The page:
Linked by Thom Holwerda on Thu 18th Apr 2013 11:21 UTC
PDAs, Cellphones, Wireless Nokia has posted its quarterly results for the first quarter of 2013, and just like the quarters that came before, there's not a whole lot of good news in there. The rise in Lumia sales still can't even dream of making up for the sales drop in Symbian phones, and when broken down in versions, the sales figures for Windows Phone 8 Lumias in particular are very disappointing. In North America, Nokia is getting slaughtered.
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RE[6]: What would save Nokia
by Thom_Holwerda on Thu 18th Apr 2013 14:44 UTC in reply to "RE[5]: What would save Nokia"
Member since:

Except... Their growth in the market that counts - smartphones - isn't steady at all. In fact, ever since the announcement of the switch to WP, it's been dropping like a brick. Right up until the WP announcement, even Symbian sales were up EVERY. SINGLE. QUARTER. After the announcement, everything collapsed.

Even if you look at just Lumia sales, there hasn't been "steady" growth at all - it's been a rollercoaster of ups and downs.

It baffles me how you can still call Nokia healthy. Had Nokia been posting these very same figures with Android, you would have sung a completely different tune, proclaiming Nokia another example of nobody being able to make money off Android.

Reply Parent Score: 8

RE[7]: What would save Nokia
by Nelson on Thu 18th Apr 2013 14:54 in reply to "RE[6]: What would save Nokia"
Nelson Member since:

No I wouldn't. Its important to separate my enjoyment and evangelism of Windows Phone from my curiosity in how a company facing some pretty steep challenges can navigate them.

The fact that they use Windows Phone is coincidental, but I'd be just as interested if they were doing something genuinely cool with Android. Just like I'm interested in BlackBerry and Jolla and Firefox. I doubt them all to varying degree, just like I have expressed my reservations about Windows Phone -- but I am absolutely fascinated by watching these companies try to chip away at the more established players.

I also enjoy trying to predict what happens, being right, and being wrong.

You make a point that they're not moving the needle much in marketshare, but that to me is an afterthought beyond managing a transition and stabilizing their financial position.

There are two challenges for Nokia: Stay alive, and grow your shipments. Windows Phone 8 growing overall is a Microsoft problem, and I understand that Nokia can only do so much.

I still think despite this, they made the right long term bet with Windows Phone, especially given the information they had at the time. Would they be selling more with Android? Maybe if they found a creative way to buy themselves enough time to see the strategy through. I just don't think they wouldve had the financial means to get there.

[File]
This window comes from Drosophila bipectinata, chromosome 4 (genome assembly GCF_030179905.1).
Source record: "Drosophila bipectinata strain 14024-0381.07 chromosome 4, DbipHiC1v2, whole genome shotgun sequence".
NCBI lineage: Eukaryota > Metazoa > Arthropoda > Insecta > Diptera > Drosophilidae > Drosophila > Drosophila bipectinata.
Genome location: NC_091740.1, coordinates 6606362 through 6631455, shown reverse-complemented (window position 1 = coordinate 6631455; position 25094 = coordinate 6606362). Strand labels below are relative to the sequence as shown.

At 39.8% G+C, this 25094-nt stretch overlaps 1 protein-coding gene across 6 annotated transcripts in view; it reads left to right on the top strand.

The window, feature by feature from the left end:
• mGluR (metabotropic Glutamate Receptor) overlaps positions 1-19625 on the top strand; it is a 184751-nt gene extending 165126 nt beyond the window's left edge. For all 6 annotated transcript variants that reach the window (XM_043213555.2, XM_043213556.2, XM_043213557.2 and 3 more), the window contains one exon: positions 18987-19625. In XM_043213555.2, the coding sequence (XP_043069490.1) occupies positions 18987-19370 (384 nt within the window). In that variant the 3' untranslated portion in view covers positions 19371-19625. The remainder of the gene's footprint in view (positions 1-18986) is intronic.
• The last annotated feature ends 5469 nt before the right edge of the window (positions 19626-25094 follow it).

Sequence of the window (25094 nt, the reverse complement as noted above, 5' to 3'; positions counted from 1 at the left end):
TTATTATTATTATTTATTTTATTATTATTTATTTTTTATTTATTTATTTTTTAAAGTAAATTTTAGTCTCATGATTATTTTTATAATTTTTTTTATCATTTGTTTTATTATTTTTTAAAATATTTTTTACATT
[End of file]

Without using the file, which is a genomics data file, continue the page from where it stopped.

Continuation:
Do you think Nokia in the US would've gone down better with an Android phone? I'm not entirely sure. They have a lot of work to do making their brand attractive in the US.

Reply Parent Score: 2

RE[7]: What would save Nokia
by pandronic on Thu 18th Apr 2013 15:21 in reply to "RE[6]: What would save Nokia"
pandronic Member since:

Dude, you've got something to prove, or what? From your graph, the green part is growing steadily:

Yes, there was an anomaly at one point, probably some holiday season or something, but the trend is clear. How is that bad news, again?

They've just lost their cash cows and that's bad news for them, but their Windows Phone effort seems to be on the right track.

Reply Parent Score: 4

RE[8]: What would save Nokia
by cdude on Sat 20th Apr 2013 18:09 in reply to "RE[7]: What would save Nokia"
cdude Member since:

Split that green graph off into WP7 and WP8. 1/3 of all there Lumia sold in Q1 where written off and under price sold WP7. Include that and you get a waveform of ups and downs. You should also remove the first quarter from your graph or interpolate it since it wasn't a full quarter. So much for basic accuracy when splitting out single numbers of a whole diagram to make a specific point out of the original context.

Taken the very small numbers of sold units into account you yourself waiting a week to buy your new Lumia becomes visible. Also better use double double for calculations since rounding errors have huge effects on your graph.

Edited 2013-04-20 18:17 UTC

Reply Parent Score: 1